Our MPP students: Camilla Shuang Liu

How Camilla’s passion for communicating complex policy to the Canadian public led her to the Max Bell MPP program.

Few people are fortunate enough to discover their life’s purpose at a young age. But Camilla Shuang Liu is one of them. At just 13 years old, she knew she wanted to work in policy communications someday—and she hasn’t looked back since.

After graduating from Carleton University with a B.A. in Communications and Political Science, Camilla assumed various communications roles in different federal government departments, including the Department of Employment and Social Development and the Department of Immigration and Refugees.

At the time she was accepted into the Max Bell School MPP program on a scholarship, Camilla was working as a senior communications advisor for Employment and Social Development Canada—a role that involves communicating government policy to the general public and media, and one she plans to return to once she graduates.

But after working in the field of communications for more than seven years, and in government roles for close to six, Camilla realized she’d like to learn more about the different aspects of policy and policymaking with the goal of becoming a better communicator and broadening her career horizons.

Mission: policy leader

“As a communications advisor, I come in at the end stage of policymaking, but I really wanted to learn about the different aspects—how agenda is set, how policy is made, how financing works,” she explains. “I felt this degree would give me a competitive edge and also open up opportunities for me as a policy leader.”

She chose the Max Bell MPP over other programs, she says, because of the mix of academic and professional practitioners. “I really wanted to learn not just about the theory but also make connections with people who were already successful in their fields and learn from them, build that network.”

Now more than halfway into the program, Camilla says she’s already learned so much and feels significantly better equipped to communicate complex policy issues more effectively.

“The program is really giving me the tools to distill complex policy down into a language Canadians will understand,” she explains. “There’s a very steep learning curve, it really requires self-discipline and intense studying. But I’m learning totally new things and gaining experience I didn’t think I’d be gaining.”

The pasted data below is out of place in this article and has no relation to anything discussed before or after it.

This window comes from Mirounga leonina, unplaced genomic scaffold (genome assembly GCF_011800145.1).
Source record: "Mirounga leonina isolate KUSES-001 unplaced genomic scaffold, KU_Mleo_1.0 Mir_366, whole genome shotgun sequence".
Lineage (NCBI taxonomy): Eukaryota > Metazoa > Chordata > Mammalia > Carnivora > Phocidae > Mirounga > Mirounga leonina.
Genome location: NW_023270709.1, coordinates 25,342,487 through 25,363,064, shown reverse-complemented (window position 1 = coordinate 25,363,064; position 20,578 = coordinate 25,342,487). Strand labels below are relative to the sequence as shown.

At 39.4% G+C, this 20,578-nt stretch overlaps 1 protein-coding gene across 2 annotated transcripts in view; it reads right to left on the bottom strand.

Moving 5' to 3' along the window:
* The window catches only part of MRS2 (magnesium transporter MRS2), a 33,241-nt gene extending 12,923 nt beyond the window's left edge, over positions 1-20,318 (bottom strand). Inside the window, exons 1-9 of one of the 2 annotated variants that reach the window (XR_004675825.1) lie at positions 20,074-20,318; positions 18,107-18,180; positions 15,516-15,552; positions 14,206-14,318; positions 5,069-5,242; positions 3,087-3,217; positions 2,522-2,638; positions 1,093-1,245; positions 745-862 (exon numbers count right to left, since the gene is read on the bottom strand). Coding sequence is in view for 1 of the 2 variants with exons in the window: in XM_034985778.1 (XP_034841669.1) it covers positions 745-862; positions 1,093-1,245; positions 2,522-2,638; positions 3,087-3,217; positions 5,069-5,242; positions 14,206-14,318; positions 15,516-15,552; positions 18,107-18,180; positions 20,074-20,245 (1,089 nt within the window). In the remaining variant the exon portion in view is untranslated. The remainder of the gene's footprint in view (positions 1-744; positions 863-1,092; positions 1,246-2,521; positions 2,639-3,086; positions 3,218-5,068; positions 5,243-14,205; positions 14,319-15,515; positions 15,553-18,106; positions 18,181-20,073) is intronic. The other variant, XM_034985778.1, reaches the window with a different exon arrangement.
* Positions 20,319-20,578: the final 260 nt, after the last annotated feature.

Pursuing a deeper purpose

In addition to strengthening her communications skillset, Camilla was motivated to learn more about policy to help tackle the issues closest to her heart. Her number one goal: “Poverty reduction with a focus on senior issues, which stems from a close emotional connection with my grandmother.”

Just before joining the MPP and deeply concerned about the impact of COVID on vulnerable seniors, Camilla spent time volunteering with the Regional Center for the Welfare of Ageing Persons in Cameroon, a charity she found through the U.N. Volunteers website that’s dedicated to helping seniors cope with the pandemic. It was a rewarding experience that, she says, “gave me a more global perspective before joining the program.”

Another issue Camilla has always been passionate about is homelessness, and in her role at Employment and Social Development Canada, she’s responsible for the department’s homelessness files. When COVID hit in early 2020, she was tasked with communicating Canada’s strategy for helping people experiencing homelessness during the pandemic.

“I really like my role working on homelessness files, on poverty reduction, and social innovation,” she says. “I feel like I was doing meaningful work communicating government initiatives to a broad Canadian audience, and poverty alleviation is something I really want to focus on.”

Looking forward to the future

While she feels fulfilled in her current role, Camilla says the MPP has opened her eyes to new career opportunities and options.

For her capstone project, she and her MPP teammates are working closely with Engineers Without Borders, exploring ways to enable Canadian investors to invest in Kenyan start-ups and help African business. And the project has sparked a growing interest in international development for Camilla.

“The international development side of the project really interests me. Right now, my job is very much related to poverty reduction in Canada, but I’m also really interested in helping people in extreme poverty in developing countries.”

Looking ahead, one option for Camilla is to pursue a role in international development. “I’d possibly like to work for an international institution like the World Bank, the U.N., Global Affairs Canada, or Canadian embassies, to foster diplomatic relations with other countries.”

The other is to continue working with the Canadian government to communicate issues she’s passionate about here at home. But whichever path she chooses, Camilla feels confident that the MPP program and the skills she’s learning every day will prove to be an invaluable asset.

“Now that I’ve been intensively trained on writing briefing notes, understanding policy and the different disciplines within it like statistics and economics, how to do policy research and analysis, it’s so valuable to my resume,” she says. “All of these tools give me a real advantage to go one level deeper in my career.”

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